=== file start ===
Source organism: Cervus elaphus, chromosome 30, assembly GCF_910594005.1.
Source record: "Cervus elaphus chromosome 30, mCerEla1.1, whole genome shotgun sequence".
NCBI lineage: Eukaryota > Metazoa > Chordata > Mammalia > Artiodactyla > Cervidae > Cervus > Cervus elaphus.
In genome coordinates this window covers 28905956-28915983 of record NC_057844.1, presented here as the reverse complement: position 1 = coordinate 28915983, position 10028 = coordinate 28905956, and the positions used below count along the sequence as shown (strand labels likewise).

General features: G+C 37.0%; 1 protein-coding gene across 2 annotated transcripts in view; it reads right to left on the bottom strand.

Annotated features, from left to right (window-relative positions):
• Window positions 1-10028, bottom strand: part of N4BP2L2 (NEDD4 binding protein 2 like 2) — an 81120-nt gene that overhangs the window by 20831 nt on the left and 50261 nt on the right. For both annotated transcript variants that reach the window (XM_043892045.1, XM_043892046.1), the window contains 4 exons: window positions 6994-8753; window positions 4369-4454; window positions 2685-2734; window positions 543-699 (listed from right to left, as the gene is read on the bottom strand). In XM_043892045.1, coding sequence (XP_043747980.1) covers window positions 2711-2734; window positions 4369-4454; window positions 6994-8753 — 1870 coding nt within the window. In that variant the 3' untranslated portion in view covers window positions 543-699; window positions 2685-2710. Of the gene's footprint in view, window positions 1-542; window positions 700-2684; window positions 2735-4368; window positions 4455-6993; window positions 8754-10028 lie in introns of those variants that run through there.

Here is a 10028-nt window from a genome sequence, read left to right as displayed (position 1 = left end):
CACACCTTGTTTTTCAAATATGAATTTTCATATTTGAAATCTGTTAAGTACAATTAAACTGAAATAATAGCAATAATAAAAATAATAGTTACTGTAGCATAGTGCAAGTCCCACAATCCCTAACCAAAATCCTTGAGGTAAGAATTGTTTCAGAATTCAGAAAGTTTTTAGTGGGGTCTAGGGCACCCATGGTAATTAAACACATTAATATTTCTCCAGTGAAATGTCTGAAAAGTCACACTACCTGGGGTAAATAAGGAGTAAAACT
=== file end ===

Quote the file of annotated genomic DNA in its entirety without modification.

Source organism: Cervus elaphus, chromosome 30, assembly GCF_910594005.1.
Source record: "Cervus elaphus chromosome 30, mCerEla1.1, whole genome shotgun sequence".
NCBI lineage: Eukaryota > Metazoa > Chordata > Mammalia > Artiodactyla > Cervidae > Cervus > Cervus elaphus.
In genome coordinates this window covers 28905956-28915983 of record NC_057844.1, presented here as the reverse complement: position 1 = coordinate 28915983, position 10028 = coordinate 28905956, and the positions used below count along the sequence as shown (strand labels likewise).

General features: G+C 37.0%; 1 protein-coding gene across 2 annotated transcripts in view; it reads right to left on the bottom strand.

Annotated features, from left to right (window-relative positions):
• Window positions 1-10028, bottom strand: part of N4BP2L2 (NEDD4 binding protein 2 like 2) — an 81120-nt gene that overhangs the window by 20831 nt on the left and 50261 nt on the right. For both annotated transcript variants that reach the window (XM_043892045.1, XM_043892046.1), the window contains 4 exons: window positions 6994-8753; window positions 4369-4454; window positions 2685-2734; window positions 543-699 (listed from right to left, as the gene is read on the bottom strand). In XM_043892045.1, coding sequence (XP_043747980.1) covers window positions 2711-2734; window positions 4369-4454; window positions 6994-8753 — 1870 coding nt within the window. In that variant the 3' untranslated portion in view covers window positions 543-699; window positions 2685-2710. Of the gene's footprint in view, window positions 1-542; window positions 700-2684; window positions 2735-4368; window positions 4455-6993; window positions 8754-10028 lie in introns of those variants that run through there.

Here is a 10028-nt window from a genome sequence, read left to right as displayed (position 1 = left end):
CACACCTTGTTTTTCAAATATGAATTTTCATATTTGAAATCTGTTAAGTACAATTAAACTGAAATAATAGCAATAATAAAAATAATAGTTACTGTAGCATAGTGCAAGTCCCACAATCCCTAACCAAAATCCTTGAGGTAAGAATTGTTTCAGAATTCAGAAAGTTTTTAGTGGGGTCTAGGGCACCCATGGTAATTAAACACATTAATATTTCTCCAGTGAAATGTCTGAAAAGTCACACTACCTGGGGTAAATAAGGAGTAAAACT